INCREASE ACCESS TO MENTAL HEALTH CARE

By Bob Katzen

Governor Baker signed into law a bill designed to make mental health care more accessible in the Bay State.

Provisions include mandating coverage for an annual mental health wellness exam, comparable to an annual physical; a public awareness campaign on the state’s red flag laws that limit access to guns for people at risk of hurting themselves or others; implementation of the nationwide 988 hotline to access 24/7 suicide prevention and behavioral health crisis services; mandating coverage and eliminating prior authorization for mental health acute treatment and stabilization services for adults and children; establishing an Office of Behavioral Health Promotion to coordinate all state initiatives that promote mental, emotional and behavioral health and wellness for residents; and creating an interim licensure level for licensed mental health counselors so that they can be reimbursed by insurance for their services and be eligible for state and federal grant and loan forgiveness programs.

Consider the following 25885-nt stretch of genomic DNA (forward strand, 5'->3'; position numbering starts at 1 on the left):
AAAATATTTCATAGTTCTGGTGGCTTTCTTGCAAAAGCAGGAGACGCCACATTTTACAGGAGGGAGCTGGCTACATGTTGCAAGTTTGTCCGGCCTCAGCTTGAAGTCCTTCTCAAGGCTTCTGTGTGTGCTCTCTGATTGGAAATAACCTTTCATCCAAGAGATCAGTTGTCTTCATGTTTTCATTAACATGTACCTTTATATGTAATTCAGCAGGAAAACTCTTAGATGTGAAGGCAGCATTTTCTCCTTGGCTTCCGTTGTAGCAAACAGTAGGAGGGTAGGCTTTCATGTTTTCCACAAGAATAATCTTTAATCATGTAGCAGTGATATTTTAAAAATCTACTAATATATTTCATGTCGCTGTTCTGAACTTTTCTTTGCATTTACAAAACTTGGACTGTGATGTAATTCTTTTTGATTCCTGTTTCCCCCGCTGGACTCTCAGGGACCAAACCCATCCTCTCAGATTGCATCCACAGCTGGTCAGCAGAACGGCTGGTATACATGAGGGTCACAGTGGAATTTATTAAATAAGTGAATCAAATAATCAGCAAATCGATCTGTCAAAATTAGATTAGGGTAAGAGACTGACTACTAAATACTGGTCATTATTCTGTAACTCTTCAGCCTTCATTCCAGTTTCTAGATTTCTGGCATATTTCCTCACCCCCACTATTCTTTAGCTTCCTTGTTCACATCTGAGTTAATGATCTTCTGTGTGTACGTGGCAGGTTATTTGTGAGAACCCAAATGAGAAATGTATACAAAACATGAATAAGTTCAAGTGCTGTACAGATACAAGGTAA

“Today I am pleased to sign legislation that expands access to behavioral health services, enhances our understanding of behavioral health challenges and takes steps to ensure our health care system treats mental health the same way we do physical health,” Gov. Baker said. “The COVID-19 pandemic underscored long-standing challenges in this area, which is why our administration has made significant investments to increase access through our Behavioral Health Roadmap. The new law signed today will build on that work and affirms the shared commitment of our administration, the Legislature and our health care community to better support our residents’ behavioral health needs.”

“While Massachusetts has made great strides in expanding health coverage, many families still face barriers to accessing the care they need,” said Amy Rosenthal, executive director at Health Care for All. “This is especially true as the COVID-19 pandemic exacerbated an already growing behavioral health crisis, especially among young adults and children. The bill also establishes enhanced reporting and monitoring of the behavioral health system and addresses the specific needs of children, adolescents and their families. We are pleased that residents will receive the essential care needed to help them thrive at home, in their workplace and in the community.”

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